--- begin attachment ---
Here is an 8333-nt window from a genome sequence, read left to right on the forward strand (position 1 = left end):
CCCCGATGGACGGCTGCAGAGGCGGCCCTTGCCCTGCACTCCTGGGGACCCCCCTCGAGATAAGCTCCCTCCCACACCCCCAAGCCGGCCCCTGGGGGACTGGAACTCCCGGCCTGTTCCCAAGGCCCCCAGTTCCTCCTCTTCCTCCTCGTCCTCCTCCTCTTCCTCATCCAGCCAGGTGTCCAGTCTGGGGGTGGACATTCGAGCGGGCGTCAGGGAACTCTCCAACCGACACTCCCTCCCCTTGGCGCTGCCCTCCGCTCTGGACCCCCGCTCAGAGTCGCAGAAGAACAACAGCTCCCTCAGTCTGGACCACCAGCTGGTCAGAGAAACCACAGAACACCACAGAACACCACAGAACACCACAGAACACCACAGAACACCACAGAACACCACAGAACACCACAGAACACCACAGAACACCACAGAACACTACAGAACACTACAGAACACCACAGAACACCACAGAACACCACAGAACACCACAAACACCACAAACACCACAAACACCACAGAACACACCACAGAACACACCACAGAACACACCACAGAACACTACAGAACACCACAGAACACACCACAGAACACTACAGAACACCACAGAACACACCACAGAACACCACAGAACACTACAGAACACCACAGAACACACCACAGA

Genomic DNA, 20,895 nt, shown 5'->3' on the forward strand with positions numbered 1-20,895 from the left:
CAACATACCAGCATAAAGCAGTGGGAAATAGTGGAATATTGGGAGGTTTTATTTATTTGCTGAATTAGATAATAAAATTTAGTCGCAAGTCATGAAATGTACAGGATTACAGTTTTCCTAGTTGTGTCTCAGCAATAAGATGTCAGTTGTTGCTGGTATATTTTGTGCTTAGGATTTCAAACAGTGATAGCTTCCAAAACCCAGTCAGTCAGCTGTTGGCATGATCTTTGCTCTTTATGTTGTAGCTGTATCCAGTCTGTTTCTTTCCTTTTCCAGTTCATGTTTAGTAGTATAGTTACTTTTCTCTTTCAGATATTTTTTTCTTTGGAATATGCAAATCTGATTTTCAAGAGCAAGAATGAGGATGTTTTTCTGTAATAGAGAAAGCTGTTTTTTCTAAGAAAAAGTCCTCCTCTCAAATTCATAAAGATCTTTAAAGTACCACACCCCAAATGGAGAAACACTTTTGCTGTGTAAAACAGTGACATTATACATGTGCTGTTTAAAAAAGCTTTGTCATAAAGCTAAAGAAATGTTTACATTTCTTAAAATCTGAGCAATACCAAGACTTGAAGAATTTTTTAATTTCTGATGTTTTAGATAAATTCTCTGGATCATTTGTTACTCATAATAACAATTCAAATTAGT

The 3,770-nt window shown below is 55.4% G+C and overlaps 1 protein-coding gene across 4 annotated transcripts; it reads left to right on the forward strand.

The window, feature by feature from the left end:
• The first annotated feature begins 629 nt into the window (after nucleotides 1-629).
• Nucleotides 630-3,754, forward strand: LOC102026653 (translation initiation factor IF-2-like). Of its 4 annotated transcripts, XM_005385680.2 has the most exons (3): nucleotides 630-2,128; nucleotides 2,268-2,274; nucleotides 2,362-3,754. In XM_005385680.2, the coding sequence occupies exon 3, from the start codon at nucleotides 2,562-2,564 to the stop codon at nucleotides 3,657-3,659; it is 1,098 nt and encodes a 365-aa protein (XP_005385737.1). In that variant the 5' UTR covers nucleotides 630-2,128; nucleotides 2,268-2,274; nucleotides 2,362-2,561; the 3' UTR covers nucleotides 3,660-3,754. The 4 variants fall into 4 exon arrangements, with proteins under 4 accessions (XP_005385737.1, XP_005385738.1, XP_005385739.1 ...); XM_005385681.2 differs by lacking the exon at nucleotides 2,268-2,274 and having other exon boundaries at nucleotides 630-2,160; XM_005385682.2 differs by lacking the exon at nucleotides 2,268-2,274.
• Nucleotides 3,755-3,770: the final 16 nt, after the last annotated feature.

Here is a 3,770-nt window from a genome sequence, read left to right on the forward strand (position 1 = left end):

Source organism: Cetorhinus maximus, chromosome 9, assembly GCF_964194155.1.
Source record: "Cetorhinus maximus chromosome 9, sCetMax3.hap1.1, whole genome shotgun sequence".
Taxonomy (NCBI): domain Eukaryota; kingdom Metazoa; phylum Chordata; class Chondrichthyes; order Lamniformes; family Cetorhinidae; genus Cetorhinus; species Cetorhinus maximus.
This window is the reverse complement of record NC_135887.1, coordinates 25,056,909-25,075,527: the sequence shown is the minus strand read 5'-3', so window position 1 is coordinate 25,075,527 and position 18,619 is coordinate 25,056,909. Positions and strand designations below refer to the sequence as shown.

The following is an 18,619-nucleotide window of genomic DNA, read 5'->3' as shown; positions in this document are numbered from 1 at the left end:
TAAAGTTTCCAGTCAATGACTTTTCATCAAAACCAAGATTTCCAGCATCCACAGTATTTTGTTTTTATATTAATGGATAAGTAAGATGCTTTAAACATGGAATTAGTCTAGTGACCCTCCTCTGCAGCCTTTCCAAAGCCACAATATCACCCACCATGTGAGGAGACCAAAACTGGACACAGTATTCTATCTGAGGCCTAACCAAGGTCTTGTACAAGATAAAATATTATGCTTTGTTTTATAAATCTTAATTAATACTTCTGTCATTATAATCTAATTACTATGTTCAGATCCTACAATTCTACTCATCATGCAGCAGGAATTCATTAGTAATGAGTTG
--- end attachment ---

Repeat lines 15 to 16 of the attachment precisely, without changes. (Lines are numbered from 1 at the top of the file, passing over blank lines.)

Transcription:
The following is an 18,619-nucleotide window of genomic DNA, read 5'->3' as shown; positions in this document are numbered from 1 at the left end:
TAAAGTTTCCAGTCAATGACTTTTCATCAAAACCAAGATTTCCAGCATCCACAGTATTTTGTTTTTATATTAATGGATAAGTAAGATGCTTTAAACATGGAATTAGTCTAGTGACCCTCCTCTGCAGCCTTTCCAAAGCCACAATATCACCCACCATGTGAGGAGACCAAAACTGGACACAGTATTCTATCTGAGGCCTAACCAAGGTCTTGTACAAGATAAAATATTATGCTTTGTTTTATAAATCTTAATTAATACTTCTGTCATTATAATCTAATTACTATGTTCAGATCCTACAATTCTACTCATCATGCAGCAGGAATTCATTAGTAATGAGTTG